Today is the first in a two-part series on using vague language. “Vague” means not clearly defined. For example, if you ask someone what time it is and they say “About 7 or so,” they are being vague. There are lots of reasons to be vague. Sometimes you need to be vague because you don’t know some information or because the information is not important. And sometimes vague language is just more polite.
In these two episodes, we’ll be looking at how to speak in a vague way, but different situations require different styles. You’ll have to use your knowledge of the culture, the people and the situation that you are dealing with to decide which style is most appropriate. Our goal is to give you the communication tools you need to succeed in different environments. In future episodes, we’ll also be looking at other styles of speaking.
Listening Quiz: (Click a question to see the answer)
1) What do you think Jen means by â€œulterior motiveâ€?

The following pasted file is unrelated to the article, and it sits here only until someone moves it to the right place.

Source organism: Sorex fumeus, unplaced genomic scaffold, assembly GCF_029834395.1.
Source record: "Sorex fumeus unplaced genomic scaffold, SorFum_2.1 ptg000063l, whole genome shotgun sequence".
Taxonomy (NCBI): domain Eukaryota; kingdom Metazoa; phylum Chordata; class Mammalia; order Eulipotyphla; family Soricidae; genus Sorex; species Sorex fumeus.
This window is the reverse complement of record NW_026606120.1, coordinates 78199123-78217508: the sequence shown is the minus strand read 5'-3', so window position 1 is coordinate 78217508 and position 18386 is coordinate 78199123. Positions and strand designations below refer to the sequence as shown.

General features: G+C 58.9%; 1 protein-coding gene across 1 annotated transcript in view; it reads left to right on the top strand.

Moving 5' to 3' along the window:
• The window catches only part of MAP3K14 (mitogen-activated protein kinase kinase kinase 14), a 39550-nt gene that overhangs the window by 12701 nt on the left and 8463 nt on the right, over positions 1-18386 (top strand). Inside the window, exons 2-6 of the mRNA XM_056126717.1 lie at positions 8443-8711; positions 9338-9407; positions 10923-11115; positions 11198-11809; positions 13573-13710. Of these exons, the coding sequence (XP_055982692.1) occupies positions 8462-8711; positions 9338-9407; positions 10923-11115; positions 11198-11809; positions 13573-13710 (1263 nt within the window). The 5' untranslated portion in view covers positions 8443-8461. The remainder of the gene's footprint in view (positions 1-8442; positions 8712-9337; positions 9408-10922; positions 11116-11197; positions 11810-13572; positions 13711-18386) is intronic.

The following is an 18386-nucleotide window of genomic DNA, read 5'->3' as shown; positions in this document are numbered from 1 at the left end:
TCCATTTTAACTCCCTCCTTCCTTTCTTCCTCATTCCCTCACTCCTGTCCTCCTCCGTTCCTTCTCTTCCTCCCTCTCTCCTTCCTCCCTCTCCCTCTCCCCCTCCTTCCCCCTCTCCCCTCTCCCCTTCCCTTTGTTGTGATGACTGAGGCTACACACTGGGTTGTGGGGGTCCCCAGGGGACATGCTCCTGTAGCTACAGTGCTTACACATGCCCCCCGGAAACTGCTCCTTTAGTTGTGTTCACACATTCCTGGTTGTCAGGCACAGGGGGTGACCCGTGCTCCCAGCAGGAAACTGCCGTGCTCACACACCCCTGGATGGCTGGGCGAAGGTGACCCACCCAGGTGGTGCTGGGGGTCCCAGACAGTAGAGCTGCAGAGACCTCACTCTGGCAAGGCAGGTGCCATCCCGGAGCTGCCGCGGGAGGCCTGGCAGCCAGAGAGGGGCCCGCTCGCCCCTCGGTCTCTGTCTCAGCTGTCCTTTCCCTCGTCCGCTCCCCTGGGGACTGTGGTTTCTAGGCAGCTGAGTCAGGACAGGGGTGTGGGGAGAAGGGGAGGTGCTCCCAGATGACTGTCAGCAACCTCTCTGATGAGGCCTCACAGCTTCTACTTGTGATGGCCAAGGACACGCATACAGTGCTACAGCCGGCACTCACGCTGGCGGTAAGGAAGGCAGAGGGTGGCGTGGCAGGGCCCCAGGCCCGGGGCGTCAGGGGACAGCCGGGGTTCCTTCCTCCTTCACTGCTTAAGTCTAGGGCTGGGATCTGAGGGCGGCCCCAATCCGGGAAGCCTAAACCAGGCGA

â€œUlteriorâ€ literally means outside and â€œmotiveâ€ is a reason, so Jen has kind of an outside or extra reason for inviting Mike to the party. Usually an â€œulterior motiveâ€ is a selfish reason that you try to keep hidden from someone. By joking directly about her ulterior motive, Jen probably intends to avoid Mike feeling that her computer problem is the only reason she wants to invite him.
2) Is Mike a computer expert?
Mike says he â€œknows a thing or two about computers,â€ which doesnâ€™t make it sound like he is a expert. But as we learned in this show, this is a kind of polite formula Mike is using because he is in a situation where it is socially appropriate to be modest, that is, not to brag about his ability.